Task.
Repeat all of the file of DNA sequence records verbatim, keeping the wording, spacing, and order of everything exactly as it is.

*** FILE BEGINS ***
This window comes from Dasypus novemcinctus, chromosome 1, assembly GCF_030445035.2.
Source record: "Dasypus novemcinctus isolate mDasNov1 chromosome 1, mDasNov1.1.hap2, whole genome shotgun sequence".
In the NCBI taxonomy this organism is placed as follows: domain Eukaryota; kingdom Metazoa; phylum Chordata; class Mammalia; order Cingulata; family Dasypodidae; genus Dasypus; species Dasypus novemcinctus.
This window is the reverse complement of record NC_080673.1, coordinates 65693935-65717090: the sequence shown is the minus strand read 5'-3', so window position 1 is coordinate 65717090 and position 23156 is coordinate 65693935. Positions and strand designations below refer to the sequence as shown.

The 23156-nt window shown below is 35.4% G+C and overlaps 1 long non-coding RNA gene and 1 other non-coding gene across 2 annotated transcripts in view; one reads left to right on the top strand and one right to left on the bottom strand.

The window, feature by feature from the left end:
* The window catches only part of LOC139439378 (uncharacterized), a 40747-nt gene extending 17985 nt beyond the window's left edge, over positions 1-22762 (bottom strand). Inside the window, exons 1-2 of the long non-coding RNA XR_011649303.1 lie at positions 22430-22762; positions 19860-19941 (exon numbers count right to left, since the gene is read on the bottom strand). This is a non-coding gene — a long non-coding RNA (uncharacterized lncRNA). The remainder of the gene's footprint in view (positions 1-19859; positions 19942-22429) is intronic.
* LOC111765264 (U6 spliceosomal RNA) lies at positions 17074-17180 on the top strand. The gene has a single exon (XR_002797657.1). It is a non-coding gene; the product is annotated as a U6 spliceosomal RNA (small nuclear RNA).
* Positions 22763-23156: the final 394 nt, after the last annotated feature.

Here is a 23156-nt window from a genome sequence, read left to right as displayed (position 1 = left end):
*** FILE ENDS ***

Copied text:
This window comes from Dasypus novemcinctus, chromosome 1, assembly GCF_030445035.2.
Source record: "Dasypus novemcinctus isolate mDasNov1 chromosome 1, mDasNov1.1.hap2, whole genome shotgun sequence".
In the NCBI taxonomy this organism is placed as follows: domain Eukaryota; kingdom Metazoa; phylum Chordata; class Mammalia; order Cingulata; family Dasypodidae; genus Dasypus; species Dasypus novemcinctus.
This window is the reverse complement of record NC_080673.1, coordinates 65693935-65717090: the sequence shown is the minus strand read 5'-3', so window position 1 is coordinate 65717090 and position 23156 is coordinate 65693935. Positions and strand designations below refer to the sequence as shown.

The 23156-nt window shown below is 35.4% G+C and overlaps 1 long non-coding RNA gene and 1 other non-coding gene across 2 annotated transcripts in view; one reads left to right on the top strand and one right to left on the bottom strand.

The window, feature by feature from the left end:
* The window catches only part of LOC139439378 (uncharacterized), a 40747-nt gene extending 17985 nt beyond the window's left edge, over positions 1-22762 (bottom strand). Inside the window, exons 1-2 of the long non-coding RNA XR_011649303.1 lie at positions 22430-22762; positions 19860-19941 (exon numbers count right to left, since the gene is read on the bottom strand). This is a non-coding gene — a long non-coding RNA (uncharacterized lncRNA). The remainder of the gene's footprint in view (positions 1-19859; positions 19942-22429) is intronic.
* LOC111765264 (U6 spliceosomal RNA) lies at positions 17074-17180 on the top strand. The gene has a single exon (XR_002797657.1). It is a non-coding gene; the product is annotated as a U6 spliceosomal RNA (small nuclear RNA).
* Positions 22763-23156: the final 394 nt, after the last annotated feature.

Here is a 23156-nt window from a genome sequence, read left to right as displayed (position 1 = left end):